The concepts covered in this course will be amply illustrated by applications to current programming languages, algorithms, natural language processing, and hardware and software design. The topics covered in Computer Science Theory are required background to many Computer Science upper division courses in programming languages, compilers, natural language processing, computer hardware and logic design, analysis of algorithms, computational complexity, learning theory, and cryptography.

 Pre- or Corequisites
  COMS W3134 or COMS W3137 Data Structures and Algorithms
  COMS W3203 Discrete Mathematics
 Schedule 2017
Date  Lecture  Reading 
Sep 6   1. Introduction to CS Theory  HMU, Ch. 1  
Sep 11   2. Finite Automata and Regular Languages   HMU, Ch. 2  
Sep 13   3. Regular Expressions   HMU, Sects. 3.1, 3.3.1  
Sep 18   4. Regular Expressions and Finite Automata   HMU, Ch. 3  
Sep 20   5. Properties of Regular Languages - I   HMU, Sects. 4.1 - 4.2  
Sep 25   6. Properties of Regular Languages - II   HMU, Ch. 4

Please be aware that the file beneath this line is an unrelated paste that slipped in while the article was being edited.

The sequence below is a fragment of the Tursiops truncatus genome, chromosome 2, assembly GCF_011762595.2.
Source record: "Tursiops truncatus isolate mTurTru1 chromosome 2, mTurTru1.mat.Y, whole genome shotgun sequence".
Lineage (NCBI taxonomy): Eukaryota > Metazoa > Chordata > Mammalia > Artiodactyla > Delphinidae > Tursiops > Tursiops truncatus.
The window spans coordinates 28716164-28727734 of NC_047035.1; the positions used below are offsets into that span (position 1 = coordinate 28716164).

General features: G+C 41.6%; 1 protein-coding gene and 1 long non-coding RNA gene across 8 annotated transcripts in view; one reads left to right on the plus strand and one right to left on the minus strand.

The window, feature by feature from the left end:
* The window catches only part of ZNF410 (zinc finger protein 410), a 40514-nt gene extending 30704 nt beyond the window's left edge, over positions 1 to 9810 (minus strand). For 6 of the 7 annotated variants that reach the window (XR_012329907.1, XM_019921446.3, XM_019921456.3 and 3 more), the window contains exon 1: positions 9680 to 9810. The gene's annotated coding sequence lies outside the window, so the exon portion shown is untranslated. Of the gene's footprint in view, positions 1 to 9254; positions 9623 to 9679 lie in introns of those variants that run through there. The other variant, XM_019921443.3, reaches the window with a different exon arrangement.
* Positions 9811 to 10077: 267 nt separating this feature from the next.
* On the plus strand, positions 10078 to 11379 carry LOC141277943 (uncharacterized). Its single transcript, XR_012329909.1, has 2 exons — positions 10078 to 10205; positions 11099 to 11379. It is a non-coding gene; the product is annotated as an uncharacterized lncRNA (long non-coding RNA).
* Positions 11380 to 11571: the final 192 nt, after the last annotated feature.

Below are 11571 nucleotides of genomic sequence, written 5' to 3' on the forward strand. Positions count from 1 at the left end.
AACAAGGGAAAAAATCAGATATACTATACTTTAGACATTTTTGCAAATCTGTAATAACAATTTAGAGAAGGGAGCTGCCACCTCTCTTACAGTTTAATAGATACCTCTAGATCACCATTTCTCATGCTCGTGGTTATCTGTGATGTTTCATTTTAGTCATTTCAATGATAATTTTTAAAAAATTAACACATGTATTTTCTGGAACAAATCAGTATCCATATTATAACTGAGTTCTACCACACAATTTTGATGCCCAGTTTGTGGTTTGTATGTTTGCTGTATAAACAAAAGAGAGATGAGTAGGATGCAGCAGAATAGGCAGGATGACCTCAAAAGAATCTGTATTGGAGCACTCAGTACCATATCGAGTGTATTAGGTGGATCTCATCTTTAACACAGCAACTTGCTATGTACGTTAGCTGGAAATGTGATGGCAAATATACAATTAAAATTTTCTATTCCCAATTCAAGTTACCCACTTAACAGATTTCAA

Sep 25   Homework Assignment #1   Due Oct 4 
Sep 27   7. Context-Free Grammars   HMU, Ch. 5 
Oct 2   8. Pushdown Automata   HMU, Ch. 6  
Oct 4   9. CFG's and PDA's   HMU Sects. 6.6, 7.1  
Oct 9   10. Pumping Lemma for CFL's   HMU, Ch. 7  
Oct 11   11. Properties of CFL's   HMU, Ch. 7  
Oct 11   Homework Assignment #2   Due Oct 19  
Oct 16   12. Turing Machines   HMU, Ch. 8  
Oct 18   13. TM Variants   HMU, Ch. 8  
Oct 23   14. Midterm Review   HMU, Chs. 1 - 7  
Oct 25   Midterm   HMU, Chs. 1 - 7  
Oct 30   15. The Diagonalization Language   HMU, Sects. 8.1.3, 9.1 - 9.3  
Oct 30   Homework Assignment #3   Due Nov 11  
Nov 1   16. The Universal Language   HMU, Sect. 9.2 
Nov 6   Academic Holiday  
Nov 8   17. Post's Correspondence Problem   HMU, Sects. 9.4 - 9.5  
Nov 13   18. Undecidable Problems   HMU, Ch. 9  
Nov 13   Homework Assignment #4   Due Nov 22  
Nov 15   19. The Classes P and NP   HMU, Sects. 10.1, 10.2.1 
Nov 20   20. Satisfiability is NP-complete   HMU, Sects. 10.1-10.3  
Nov 22   21. Restricted Satisfiability Problems   HMU, Sect. 10.3 
Nov 27   22. Introduction to PAC Learning   Aaronson: Lecture Notes 19&20